In meditation Two, we find the claim that people tend to be referring to when they use the word “Cartesian,” which is just the adjective form of Descartes’ last name. Descartes writes, “This ‘I,’ that is, the soul by which I am what I am, is entirely distinct from the body [00:04:00] and would not fail to be what it is, even if the body did not exist.” Descartes is really famous for this claim: that there’s such a divide between the mind and the body that I would still be who I am, even if my body wasn’t there at all. A lot of people do not like this claim, that the mind and the body are completely separate, that only the mind is important, but it enables Descartes to make his key epistemological, meaning referring to knowledge, his key claim.

He writes, “I can make a judgment only about things that are known to me. I know that I exist.” The very fact that I am doubting means that I am demonstrating at last something certain, which is that I exist! I think, therefore I am! The Latin word he uses here is “cogito.” This is the discovery that I am a thinking thing. It’s the discovery of the cogito.

And this brings us to the third meditation. I exist, Descartes writes, and therefore God exists. Wait, how does this [00:05:00] logic go? He is busy taking an inventory of every idea in his mind, and he notices an idea that he could not have come up with himself. It’s the idea of perfection. Who is great enough to have caused such an idea? It must’ve been God, the only perfect being Descartes can imagine.

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Lessons from the Nocebo Effect

Have you ever noticed that sometimes, when you’re starting someone on a medication, they seem to improve with just that first dose or even that their assessment and being handed the prescription starts to shift their mood in the right direction? “The placebo effect” is the term to describe this phenomenon.

“Placebo” comes from Latin, meaning, “it will please.” The word is used to describe scenarios in which our bodies declare what we believe we know about what heals: we get better just by visiting the doctor’s office, or even by ingesting a sugar pill. The doctor’s white coat, the institutional setting, the [00:01:00] diplomas on the wall: these symbols communicate messages of help, health and healing.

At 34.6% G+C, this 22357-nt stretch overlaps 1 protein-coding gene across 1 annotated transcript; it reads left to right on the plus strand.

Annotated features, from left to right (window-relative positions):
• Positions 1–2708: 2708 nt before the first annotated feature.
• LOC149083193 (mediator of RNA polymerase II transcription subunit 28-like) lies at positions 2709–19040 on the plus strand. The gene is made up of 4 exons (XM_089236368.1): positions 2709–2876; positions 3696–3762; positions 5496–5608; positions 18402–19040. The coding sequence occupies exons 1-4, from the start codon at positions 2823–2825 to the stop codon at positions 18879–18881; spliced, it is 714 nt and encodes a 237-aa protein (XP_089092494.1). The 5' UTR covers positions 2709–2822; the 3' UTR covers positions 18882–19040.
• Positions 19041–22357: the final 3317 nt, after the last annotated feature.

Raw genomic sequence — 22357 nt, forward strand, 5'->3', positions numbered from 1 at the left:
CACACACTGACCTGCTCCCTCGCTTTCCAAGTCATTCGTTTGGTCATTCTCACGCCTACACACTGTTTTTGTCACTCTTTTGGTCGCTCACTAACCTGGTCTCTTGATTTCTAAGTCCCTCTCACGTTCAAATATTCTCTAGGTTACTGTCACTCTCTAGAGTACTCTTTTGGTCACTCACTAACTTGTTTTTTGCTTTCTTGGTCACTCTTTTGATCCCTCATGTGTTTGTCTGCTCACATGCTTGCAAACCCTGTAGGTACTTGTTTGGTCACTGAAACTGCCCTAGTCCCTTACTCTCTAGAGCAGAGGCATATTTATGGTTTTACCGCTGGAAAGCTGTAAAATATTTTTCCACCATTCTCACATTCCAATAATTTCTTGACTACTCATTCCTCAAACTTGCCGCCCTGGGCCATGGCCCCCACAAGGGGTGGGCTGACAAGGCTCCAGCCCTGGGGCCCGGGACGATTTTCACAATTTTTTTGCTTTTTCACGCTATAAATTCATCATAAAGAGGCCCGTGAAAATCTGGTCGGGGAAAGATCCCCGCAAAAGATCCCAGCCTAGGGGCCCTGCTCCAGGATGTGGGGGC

They intersect with common sensical beliefs in what works. For example, that two pills are stronger than one, or that brand names are better than generic. These symbols also intersect with how the message is delivered. And we really do get better. The placebo effect sees those positive beliefs change and shift our physiology.

But there is a darker side to this story. Decades ago, medical practitioners also observed that adverse effects arose even when patients received inert treatments, such as the sugar pill that are commonly used in the control arm of a clinical trial. The control arm participants would get the very same side effects as the treatment. Just after [00:02:00] hearing about the possibilities of those adverse outcomes, the term “nocebo” was coined, a twist on the centuries-old placebo, sometimes called placebo’s evil twin.

The nocebo effect is the embodiment of anxiety, pain and distress. These effects are generated through anticipation and expectation of a negative outcome, particularly in healthcare settings. For some groups of people, the diplomas on the wall, the clipboard, the examination table, or even the psychiatrist couch are symbols of trauma, suffering, powerlessness, and distress.

They do not demarcate help or healing or positive aspect. Nocebo effects are now studied in their own right and through a range of [00:03:00] experimental models. But we can draw on our own clinical experience to think about when we see them. In psychiatry, nocebo effects are prominently seen within the practice of informing patients about potential risks of treatments or interventions, through an informed consent process, which is meant to protect patients from harm. The explicit mention of side effects generates an expectation of harm that can produce the very harms being warned of. We often hear that patients who are nervous about starting a medication are more likely to have every side effect that you list.

So what do you do? Informed consent is a central tenet of ethical clinical practice. It is how we operationalize respect for persons, which is the foundation of the principle of autonomy. But with the [00:04:00] nocebo effect, we get a clash of principles. Informed consent as an instance of autonomy butts up against the principle of non-maleficence: the famous dictum from the Hippocratic oath that we first do no harm.

What the nocebo effect means for informed consent is a hot topic in contemporary bioethics. Physicians have obligations to convey truthful information to promote autonomy and not to cause undue harm. To understand the debate, it’s worth taking a deeper look at what’s happening in an embodied way. How the social context is also functioning below the surface, so to speak.